Friends, Foes, and Everything In Between - Why Bacteria Get a Bad Rap
Friday, March 31, 2017: Humans have a fraught relationship with bacteria. Advertising for antibacterial soaps, disinfectants, and air purifiers would have us believe that all bacteria are enemies to be eliminated. But contradictions to this message pour in from the flourishing market of probiotics, insisting that our health depends on consuming as many bacteria as we can.
Undermining Malignancy – The next step in understanding Plk4-mediated cancer cell metastasis and invasion
Monday, March 20, 2017: What makes a tumour malignant (and therefore cancerous), and not merely benign? This is a crucial question, given that while benign growths can pose health risks, the malignancy of cancerous growths makes them far more dangerous than their benign counterparts.
New insights into predicting the most aggressive forms of prostate cancer
Tuesday, March 14, 2017: Most prostate cancer (PCa) is diagnosed through a blood test, serum PSA testing. The well appreciated down-side of PSA testing is the diagnosis of a considerable proportion of indolent cancers that are highly unlikely to progress to clinically significant, lethal disease. Our limited ability to accurately identify men destined to suffer and die from the disease from the majority of indolent cases is a major concern and contributes to the dilemma regarding PCa screening and its genetic testing. - This paper is dedicated to the memory of our long time colleague and dear friend, Dr. Hilmi Ozcelik.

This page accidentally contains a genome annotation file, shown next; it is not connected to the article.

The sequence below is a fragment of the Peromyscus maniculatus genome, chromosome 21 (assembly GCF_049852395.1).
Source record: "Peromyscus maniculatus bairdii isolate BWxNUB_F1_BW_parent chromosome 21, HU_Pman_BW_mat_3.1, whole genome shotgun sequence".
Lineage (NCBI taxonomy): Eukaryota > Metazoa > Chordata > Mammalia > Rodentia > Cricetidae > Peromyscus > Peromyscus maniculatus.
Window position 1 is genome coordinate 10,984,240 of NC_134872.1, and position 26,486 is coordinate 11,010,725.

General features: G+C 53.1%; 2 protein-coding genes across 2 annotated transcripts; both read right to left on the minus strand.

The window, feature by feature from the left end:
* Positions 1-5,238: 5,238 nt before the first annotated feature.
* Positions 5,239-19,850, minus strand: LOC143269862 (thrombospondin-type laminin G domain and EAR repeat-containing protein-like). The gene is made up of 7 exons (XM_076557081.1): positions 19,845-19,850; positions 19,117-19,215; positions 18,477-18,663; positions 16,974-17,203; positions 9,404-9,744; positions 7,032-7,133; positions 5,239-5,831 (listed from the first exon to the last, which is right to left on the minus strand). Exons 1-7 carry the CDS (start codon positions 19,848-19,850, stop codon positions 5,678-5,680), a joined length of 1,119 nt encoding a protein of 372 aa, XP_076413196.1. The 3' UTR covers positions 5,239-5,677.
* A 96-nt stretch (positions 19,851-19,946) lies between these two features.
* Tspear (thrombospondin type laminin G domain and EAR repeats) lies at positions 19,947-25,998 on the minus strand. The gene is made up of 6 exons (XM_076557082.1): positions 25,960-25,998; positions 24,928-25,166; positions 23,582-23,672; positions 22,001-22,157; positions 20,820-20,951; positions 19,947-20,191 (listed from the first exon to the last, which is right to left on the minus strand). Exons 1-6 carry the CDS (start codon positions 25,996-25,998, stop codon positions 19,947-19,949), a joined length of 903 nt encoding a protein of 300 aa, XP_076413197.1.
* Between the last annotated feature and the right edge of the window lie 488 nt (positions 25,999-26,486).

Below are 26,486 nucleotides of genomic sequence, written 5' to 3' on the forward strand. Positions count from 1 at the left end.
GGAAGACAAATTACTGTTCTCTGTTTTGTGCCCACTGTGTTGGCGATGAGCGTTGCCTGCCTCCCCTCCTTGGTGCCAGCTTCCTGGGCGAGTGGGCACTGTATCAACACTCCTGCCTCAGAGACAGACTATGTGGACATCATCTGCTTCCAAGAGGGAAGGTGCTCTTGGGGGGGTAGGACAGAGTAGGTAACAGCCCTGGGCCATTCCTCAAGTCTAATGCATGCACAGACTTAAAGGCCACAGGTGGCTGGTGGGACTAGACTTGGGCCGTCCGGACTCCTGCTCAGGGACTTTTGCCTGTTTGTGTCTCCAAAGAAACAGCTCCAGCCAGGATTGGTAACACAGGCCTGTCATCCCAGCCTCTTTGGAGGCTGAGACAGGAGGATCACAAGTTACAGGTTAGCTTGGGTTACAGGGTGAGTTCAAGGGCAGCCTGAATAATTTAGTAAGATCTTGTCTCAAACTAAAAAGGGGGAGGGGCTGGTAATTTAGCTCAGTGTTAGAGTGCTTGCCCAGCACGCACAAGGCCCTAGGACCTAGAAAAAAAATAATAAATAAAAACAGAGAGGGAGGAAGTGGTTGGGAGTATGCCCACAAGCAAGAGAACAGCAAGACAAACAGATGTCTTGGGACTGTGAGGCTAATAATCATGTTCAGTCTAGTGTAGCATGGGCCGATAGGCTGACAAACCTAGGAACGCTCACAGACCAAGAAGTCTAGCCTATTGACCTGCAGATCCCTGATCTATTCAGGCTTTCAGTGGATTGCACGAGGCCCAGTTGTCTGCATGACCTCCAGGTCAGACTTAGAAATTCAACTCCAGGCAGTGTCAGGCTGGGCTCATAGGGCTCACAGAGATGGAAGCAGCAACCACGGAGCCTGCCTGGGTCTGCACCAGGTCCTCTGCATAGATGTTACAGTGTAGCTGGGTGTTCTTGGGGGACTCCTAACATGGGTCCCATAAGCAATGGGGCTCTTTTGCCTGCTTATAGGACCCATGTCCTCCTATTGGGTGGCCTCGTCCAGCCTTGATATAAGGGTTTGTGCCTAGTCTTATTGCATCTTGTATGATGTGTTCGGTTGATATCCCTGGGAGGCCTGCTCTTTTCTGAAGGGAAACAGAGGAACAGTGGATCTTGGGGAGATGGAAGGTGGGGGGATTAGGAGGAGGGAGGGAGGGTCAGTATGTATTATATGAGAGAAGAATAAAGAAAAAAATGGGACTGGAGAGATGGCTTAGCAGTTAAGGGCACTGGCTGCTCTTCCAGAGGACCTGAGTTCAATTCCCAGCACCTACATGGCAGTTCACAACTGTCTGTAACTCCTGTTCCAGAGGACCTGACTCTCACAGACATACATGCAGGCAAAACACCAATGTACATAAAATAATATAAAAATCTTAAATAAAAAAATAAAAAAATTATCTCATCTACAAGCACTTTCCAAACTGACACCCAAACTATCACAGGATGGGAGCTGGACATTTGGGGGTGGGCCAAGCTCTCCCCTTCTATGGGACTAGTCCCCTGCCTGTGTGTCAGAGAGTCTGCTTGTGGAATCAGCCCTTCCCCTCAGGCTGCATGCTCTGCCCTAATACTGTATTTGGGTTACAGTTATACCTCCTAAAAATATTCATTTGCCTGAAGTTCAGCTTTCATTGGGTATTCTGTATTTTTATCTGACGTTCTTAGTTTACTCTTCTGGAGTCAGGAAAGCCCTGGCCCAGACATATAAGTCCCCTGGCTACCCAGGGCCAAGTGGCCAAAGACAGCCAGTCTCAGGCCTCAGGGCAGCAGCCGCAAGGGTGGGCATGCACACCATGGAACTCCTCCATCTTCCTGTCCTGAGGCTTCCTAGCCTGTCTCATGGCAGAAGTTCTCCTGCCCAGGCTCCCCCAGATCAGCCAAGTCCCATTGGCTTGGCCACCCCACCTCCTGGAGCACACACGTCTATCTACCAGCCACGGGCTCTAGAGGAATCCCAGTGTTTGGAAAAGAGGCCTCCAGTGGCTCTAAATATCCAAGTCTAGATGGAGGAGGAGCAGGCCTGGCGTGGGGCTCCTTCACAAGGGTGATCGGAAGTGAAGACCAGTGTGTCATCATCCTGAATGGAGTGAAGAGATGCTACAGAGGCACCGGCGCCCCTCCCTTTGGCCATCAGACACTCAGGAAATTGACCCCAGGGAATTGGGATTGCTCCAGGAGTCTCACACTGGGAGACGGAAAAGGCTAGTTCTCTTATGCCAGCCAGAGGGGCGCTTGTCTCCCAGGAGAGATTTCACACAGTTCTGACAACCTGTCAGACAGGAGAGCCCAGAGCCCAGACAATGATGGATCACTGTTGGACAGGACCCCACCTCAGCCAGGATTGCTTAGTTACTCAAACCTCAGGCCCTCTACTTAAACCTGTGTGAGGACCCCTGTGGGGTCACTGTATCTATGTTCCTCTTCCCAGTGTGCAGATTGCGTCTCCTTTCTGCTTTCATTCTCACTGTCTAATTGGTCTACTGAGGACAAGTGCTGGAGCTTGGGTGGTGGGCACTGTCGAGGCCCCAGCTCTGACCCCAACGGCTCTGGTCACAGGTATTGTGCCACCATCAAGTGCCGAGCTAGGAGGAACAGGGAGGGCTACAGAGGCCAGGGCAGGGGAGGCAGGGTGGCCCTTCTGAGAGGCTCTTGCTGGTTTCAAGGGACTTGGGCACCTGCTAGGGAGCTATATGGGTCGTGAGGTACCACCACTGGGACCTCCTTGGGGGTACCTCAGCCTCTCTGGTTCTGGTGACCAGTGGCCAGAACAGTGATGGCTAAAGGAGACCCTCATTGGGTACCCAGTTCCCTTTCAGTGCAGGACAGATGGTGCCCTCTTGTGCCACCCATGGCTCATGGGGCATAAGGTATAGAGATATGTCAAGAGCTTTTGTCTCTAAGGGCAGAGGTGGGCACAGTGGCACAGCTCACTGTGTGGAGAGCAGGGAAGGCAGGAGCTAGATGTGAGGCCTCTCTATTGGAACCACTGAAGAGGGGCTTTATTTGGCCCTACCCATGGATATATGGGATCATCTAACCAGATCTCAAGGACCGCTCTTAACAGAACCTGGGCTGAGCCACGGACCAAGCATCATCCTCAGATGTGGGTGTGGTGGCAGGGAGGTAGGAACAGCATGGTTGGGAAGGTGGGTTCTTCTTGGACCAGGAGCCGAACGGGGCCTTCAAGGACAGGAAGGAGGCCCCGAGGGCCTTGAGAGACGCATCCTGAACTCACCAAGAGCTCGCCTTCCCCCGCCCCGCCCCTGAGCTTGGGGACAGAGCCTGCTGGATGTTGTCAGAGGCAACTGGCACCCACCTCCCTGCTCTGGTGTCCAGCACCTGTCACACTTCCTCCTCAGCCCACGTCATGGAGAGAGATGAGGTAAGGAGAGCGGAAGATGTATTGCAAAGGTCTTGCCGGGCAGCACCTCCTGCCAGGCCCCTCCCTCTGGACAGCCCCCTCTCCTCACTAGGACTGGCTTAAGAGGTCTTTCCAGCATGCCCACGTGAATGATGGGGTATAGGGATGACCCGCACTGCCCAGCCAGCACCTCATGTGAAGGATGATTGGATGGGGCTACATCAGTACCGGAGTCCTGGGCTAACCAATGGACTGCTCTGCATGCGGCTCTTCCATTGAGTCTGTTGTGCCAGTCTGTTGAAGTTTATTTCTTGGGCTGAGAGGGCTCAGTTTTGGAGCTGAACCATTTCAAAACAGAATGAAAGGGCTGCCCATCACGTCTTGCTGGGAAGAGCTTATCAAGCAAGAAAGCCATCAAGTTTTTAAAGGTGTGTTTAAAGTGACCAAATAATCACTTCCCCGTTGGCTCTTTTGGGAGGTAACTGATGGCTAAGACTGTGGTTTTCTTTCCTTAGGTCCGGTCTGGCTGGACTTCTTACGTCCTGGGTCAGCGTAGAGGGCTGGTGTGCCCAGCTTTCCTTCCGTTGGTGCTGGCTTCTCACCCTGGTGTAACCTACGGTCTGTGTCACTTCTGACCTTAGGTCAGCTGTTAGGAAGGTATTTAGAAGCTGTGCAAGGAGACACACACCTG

Dr. Daniel Drucker honoured with two awards recognizing his outstanding contributions to fundamental and clinical studies of GLP-1 and GLP-2
Tuesday, March 14, 2017: In previous years, Dr. Drucker has garnered worldwide recognition for his work, including having been awarded the Banting Medal for Scientific Achievement, appointed an Officer of the Order of Canada and elected as a fellow to the Royal Society. He is now the 2017 recipient of the Rolf Luft Award, and shares in the 2017 Harrington Prize for Innovation in Medicine with Drs. Habener and Holst.
Old molecule, new use - researchers show how heparin can help prevent preeclampsia